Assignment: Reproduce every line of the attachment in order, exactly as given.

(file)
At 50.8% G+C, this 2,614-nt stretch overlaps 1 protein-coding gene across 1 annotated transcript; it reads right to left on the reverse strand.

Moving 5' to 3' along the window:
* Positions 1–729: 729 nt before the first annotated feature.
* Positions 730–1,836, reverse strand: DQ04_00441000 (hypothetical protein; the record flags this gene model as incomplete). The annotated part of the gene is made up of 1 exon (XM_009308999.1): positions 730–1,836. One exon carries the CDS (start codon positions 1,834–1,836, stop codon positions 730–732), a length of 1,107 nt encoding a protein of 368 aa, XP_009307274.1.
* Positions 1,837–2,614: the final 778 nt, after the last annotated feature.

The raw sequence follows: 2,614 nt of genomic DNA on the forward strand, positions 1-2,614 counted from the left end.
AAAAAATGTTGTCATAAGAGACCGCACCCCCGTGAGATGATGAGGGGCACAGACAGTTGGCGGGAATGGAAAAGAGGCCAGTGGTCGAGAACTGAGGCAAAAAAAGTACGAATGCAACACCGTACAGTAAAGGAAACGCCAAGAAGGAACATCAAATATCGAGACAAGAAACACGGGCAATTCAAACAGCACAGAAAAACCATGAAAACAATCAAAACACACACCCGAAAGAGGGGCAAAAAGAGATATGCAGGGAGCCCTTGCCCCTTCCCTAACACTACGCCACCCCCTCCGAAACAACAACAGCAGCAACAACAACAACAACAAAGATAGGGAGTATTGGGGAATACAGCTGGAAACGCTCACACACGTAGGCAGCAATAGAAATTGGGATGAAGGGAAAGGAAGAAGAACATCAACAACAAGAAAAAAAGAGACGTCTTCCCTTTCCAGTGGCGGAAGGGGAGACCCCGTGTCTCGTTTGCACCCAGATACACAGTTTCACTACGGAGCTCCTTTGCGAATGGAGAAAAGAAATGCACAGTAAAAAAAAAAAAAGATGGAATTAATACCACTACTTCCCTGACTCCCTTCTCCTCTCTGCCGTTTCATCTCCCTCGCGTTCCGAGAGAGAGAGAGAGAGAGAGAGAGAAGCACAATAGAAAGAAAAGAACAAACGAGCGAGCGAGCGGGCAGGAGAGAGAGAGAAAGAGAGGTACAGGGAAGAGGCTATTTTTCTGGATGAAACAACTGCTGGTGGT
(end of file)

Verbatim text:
At 50.8% G+C, this 2,614-nt stretch overlaps 1 protein-coding gene across 1 annotated transcript; it reads right to left on the reverse strand.

Moving 5' to 3' along the window:
* Positions 1–729: 729 nt before the first annotated feature.
* Positions 730–1,836, reverse strand: DQ04_00441000 (hypothetical protein; the record flags this gene model as incomplete). The annotated part of the gene is made up of 1 exon (XM_009308999.1): positions 730–1,836. One exon carries the CDS (start codon positions 1,834–1,836, stop codon positions 730–732), a length of 1,107 nt encoding a protein of 368 aa, XP_009307274.1.
* Positions 1,837–2,614: the final 778 nt, after the last annotated feature.

The raw sequence follows: 2,614 nt of genomic DNA on the forward strand, positions 1-2,614 counted from the left end.
AAAAAATGTTGTCATAAGAGACCGCACCCCCGTGAGATGATGAGGGGCACAGACAGTTGGCGGGAATGGAAAAGAGGCCAGTGGTCGAGAACTGAGGCAAAAAAAGTACGAATGCAACACCGTACAGTAAAGGAAACGCCAAGAAGGAACATCAAATATCGAGACAAGAAACACGGGCAATTCAAACAGCACAGAAAAACCATGAAAACAATCAAAACACACACCCGAAAGAGGGGCAAAAAGAGATATGCAGGGAGCCCTTGCCCCTTCCCTAACACTACGCCACCCCCTCCGAAACAACAACAGCAGCAACAACAACAACAACAAAGATAGGGAGTATTGGGGAATACAGCTGGAAACGCTCACACACGTAGGCAGCAATAGAAATTGGGATGAAGGGAAAGGAAGAAGAACATCAACAACAAGAAAAAAAGAGACGTCTTCCCTTTCCAGTGGCGGAAGGGGAGACCCCGTGTCTCGTTTGCACCCAGATACACAGTTTCACTACGGAGCTCCTTTGCGAATGGAGAAAAGAAATGCACAGTAAAAAAAAAAAAAGATGGAATTAATACCACTACTTCCCTGACTCCCTTCTCCTCTCTGCCGTTTCATCTCCCTCGCGTTCCGAGAGAGAGAGAGAGAGAGAGAGAGAAGCACAATAGAAAGAAAAGAACAAACGAGCGAGCGAGCGGGCAGGAGAGAGAGAGAAAGAGAGGTACAGGGAAGAGGCTATTTTTCTGGATGAAACAACTGCTGGTGGT